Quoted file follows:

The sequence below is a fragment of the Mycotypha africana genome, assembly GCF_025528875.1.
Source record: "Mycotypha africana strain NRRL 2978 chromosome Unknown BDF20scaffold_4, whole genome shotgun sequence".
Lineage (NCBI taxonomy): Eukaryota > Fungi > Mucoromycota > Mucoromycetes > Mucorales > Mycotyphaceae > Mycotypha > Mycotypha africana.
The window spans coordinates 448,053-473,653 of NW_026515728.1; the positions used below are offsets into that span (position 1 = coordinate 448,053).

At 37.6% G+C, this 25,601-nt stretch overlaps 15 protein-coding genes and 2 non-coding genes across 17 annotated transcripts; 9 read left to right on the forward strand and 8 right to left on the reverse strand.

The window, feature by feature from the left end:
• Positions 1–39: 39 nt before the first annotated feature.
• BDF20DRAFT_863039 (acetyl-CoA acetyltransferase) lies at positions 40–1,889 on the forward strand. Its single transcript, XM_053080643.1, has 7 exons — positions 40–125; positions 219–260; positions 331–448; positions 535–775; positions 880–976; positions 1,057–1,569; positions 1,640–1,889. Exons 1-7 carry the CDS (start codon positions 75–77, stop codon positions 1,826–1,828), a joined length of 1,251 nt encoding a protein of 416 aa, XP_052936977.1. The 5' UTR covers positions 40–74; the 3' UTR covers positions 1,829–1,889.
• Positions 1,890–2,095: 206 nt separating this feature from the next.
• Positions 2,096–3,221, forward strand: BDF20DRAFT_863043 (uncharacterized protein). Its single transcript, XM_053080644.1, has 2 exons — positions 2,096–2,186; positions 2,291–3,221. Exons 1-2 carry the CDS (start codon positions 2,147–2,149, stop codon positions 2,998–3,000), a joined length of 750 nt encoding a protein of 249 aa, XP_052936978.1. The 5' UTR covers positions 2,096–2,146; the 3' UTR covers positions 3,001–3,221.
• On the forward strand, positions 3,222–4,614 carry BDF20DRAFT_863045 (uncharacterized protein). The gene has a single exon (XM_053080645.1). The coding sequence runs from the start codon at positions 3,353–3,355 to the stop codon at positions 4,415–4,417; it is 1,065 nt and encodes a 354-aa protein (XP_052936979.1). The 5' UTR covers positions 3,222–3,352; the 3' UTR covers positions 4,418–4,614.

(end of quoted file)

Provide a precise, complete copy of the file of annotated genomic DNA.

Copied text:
The sequence below is a fragment of the Mycotypha africana genome, assembly GCF_025528875.1.
Source record: "Mycotypha africana strain NRRL 2978 chromosome Unknown BDF20scaffold_4, whole genome shotgun sequence".
Lineage (NCBI taxonomy): Eukaryota > Fungi > Mucoromycota > Mucoromycetes > Mucorales > Mycotyphaceae > Mycotypha > Mycotypha africana.
The window spans coordinates 448,053-473,653 of NW_026515728.1; the positions used below are offsets into that span (position 1 = coordinate 448,053).

At 37.6% G+C, this 25,601-nt stretch overlaps 15 protein-coding genes and 2 non-coding genes across 17 annotated transcripts; 9 read left to right on the forward strand and 8 right to left on the reverse strand.

The window, feature by feature from the left end:
• Positions 1–39: 39 nt before the first annotated feature.
• BDF20DRAFT_863039 (acetyl-CoA acetyltransferase) lies at positions 40–1,889 on the forward strand. Its single transcript, XM_053080643.1, has 7 exons — positions 40–125; positions 219–260; positions 331–448; positions 535–775; positions 880–976; positions 1,057–1,569; positions 1,640–1,889. Exons 1-7 carry the CDS (start codon positions 75–77, stop codon positions 1,826–1,828), a joined length of 1,251 nt encoding a protein of 416 aa, XP_052936977.1. The 5' UTR covers positions 40–74; the 3' UTR covers positions 1,829–1,889.
• Positions 1,890–2,095: 206 nt separating this feature from the next.
• Positions 2,096–3,221, forward strand: BDF20DRAFT_863043 (uncharacterized protein). Its single transcript, XM_053080644.1, has 2 exons — positions 2,096–2,186; positions 2,291–3,221. Exons 1-2 carry the CDS (start codon positions 2,147–2,149, stop codon positions 2,998–3,000), a joined length of 750 nt encoding a protein of 249 aa, XP_052936978.1. The 5' UTR covers positions 2,096–2,146; the 3' UTR covers positions 3,001–3,221.
• On the forward strand, positions 3,222–4,614 carry BDF20DRAFT_863045 (uncharacterized protein). The gene has a single exon (XM_053080645.1). The coding sequence runs from the start codon at positions 3,353–3,355 to the stop codon at positions 4,415–4,417; it is 1,065 nt and encodes a 354-aa protein (XP_052936979.1). The 5' UTR covers positions 3,222–3,352; the 3' UTR covers positions 4,418–4,614.